These studies have shown that in shorter duration these physical sunblocks are effective but in longer duration there is potential for them to oxidize and release free radicals. Free radicals are the bane of our skin’s existence by causing damage to the skin’s ability to function normally which in turn cause premature aging and inflammation and potentially cancer.
So what is a person supposed to do? Ultimately we should all avoid spending longer amounts of time in direct sun. Shade is an effective way to avoid getting burned, but it is not able to prevent all sun damage. This is because the sun’s rays get reflected off of surfaces which means you are still getting UV indirect exposure and potentially oxidation.
Can we feel confident just finding a tree to hide under? Not really. “Factors that increase the amount of scattered or indirect UVB, such as reflective surfaces, will decrease the protection trees can provide. The same tree actually gives less protection earlier and later in the day, when the proportion of diffuse UV is high, than it does in the middle of the day when the sun is more directly overhead. Similarly, someone sitting under a tree on a sunny day with little indirect UV is better protected than someone sitting under the same tree on a cloudy day, when there is more indirect sunlight.15 However, any tree cover is better than none.” (Skincancer.org)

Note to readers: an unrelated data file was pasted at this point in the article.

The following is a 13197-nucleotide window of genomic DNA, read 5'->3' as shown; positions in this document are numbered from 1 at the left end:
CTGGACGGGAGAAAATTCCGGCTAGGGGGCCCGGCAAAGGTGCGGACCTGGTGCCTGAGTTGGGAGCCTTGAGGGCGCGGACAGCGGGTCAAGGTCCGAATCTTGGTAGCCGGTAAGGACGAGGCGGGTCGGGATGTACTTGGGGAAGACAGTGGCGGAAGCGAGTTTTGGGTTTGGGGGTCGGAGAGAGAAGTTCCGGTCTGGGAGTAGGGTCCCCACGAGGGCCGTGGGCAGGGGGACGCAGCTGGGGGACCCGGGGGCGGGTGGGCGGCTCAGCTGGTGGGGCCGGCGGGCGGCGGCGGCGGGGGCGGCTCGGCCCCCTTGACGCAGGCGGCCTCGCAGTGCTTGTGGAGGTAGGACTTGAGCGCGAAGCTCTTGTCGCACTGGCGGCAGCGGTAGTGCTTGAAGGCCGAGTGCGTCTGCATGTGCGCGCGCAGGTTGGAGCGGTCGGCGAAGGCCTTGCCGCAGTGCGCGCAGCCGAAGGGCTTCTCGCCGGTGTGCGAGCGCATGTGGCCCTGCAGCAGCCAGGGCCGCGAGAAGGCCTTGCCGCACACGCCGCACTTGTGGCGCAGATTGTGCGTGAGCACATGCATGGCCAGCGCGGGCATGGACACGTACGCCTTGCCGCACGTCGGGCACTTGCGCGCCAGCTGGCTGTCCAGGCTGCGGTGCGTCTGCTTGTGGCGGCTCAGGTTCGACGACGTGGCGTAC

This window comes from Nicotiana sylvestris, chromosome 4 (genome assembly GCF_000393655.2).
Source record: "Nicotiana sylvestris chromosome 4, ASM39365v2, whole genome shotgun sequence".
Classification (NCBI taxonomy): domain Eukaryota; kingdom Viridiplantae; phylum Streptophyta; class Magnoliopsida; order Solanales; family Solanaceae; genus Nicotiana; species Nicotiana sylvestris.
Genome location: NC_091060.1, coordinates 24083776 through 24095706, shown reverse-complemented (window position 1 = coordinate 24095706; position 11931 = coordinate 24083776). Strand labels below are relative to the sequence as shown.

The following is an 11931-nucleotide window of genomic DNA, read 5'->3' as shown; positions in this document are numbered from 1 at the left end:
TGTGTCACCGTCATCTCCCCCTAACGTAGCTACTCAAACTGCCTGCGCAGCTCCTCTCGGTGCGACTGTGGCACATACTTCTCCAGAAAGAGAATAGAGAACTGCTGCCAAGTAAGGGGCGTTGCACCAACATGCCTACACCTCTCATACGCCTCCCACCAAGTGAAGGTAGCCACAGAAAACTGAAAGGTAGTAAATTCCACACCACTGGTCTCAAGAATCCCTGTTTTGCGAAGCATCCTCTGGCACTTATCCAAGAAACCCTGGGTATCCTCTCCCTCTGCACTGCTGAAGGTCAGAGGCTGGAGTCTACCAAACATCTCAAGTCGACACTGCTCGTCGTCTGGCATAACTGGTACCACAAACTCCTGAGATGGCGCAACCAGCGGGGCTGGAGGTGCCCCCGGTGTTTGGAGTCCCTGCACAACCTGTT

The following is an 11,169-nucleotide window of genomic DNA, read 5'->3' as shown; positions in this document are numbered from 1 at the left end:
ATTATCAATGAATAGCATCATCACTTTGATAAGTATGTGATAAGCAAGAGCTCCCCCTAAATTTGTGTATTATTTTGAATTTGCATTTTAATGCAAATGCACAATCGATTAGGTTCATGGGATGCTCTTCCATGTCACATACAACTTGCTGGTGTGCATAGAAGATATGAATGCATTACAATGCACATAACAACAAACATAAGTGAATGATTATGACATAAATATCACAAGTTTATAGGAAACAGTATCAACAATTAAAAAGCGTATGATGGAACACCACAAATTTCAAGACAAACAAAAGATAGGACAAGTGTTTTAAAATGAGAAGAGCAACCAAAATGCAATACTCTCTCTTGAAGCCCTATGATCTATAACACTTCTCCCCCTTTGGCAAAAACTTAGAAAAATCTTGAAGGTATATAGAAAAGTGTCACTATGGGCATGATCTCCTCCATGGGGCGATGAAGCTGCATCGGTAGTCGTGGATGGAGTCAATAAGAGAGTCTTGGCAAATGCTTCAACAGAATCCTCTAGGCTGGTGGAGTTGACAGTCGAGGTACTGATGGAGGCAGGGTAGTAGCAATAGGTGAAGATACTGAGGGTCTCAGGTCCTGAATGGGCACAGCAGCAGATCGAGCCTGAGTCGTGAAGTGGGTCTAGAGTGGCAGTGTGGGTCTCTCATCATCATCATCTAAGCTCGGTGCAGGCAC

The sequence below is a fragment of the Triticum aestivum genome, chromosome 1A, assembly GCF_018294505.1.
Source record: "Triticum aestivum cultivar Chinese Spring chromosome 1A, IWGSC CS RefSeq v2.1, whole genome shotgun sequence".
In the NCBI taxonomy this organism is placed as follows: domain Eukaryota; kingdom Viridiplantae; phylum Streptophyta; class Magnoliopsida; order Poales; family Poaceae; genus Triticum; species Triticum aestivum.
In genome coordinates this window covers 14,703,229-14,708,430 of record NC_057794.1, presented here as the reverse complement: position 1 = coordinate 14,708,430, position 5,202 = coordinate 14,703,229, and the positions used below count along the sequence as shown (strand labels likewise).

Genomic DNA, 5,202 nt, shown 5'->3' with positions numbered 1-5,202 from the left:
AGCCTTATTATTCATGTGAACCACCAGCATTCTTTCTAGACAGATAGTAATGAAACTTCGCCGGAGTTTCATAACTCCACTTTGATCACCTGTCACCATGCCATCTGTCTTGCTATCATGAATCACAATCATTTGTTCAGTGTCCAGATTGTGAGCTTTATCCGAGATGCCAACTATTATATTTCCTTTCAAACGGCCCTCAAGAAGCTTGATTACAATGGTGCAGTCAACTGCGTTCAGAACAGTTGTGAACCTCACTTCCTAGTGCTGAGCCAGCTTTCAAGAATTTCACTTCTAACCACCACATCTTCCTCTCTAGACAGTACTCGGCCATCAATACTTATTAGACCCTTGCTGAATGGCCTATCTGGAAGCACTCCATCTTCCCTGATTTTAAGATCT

Since we all live in the real world and can’t always plan the time of day or the type of tree, we seek shade from, we should seek to mitigate the risk of exposure by pairing the sunblock products with antioxidants.
Antioxidants counteract free radicals because they’re essentially “self-sacrificing soldiers.” … they donate an electron to free radicals to “calm” them down and are consumed in the process. (Dr. Axe)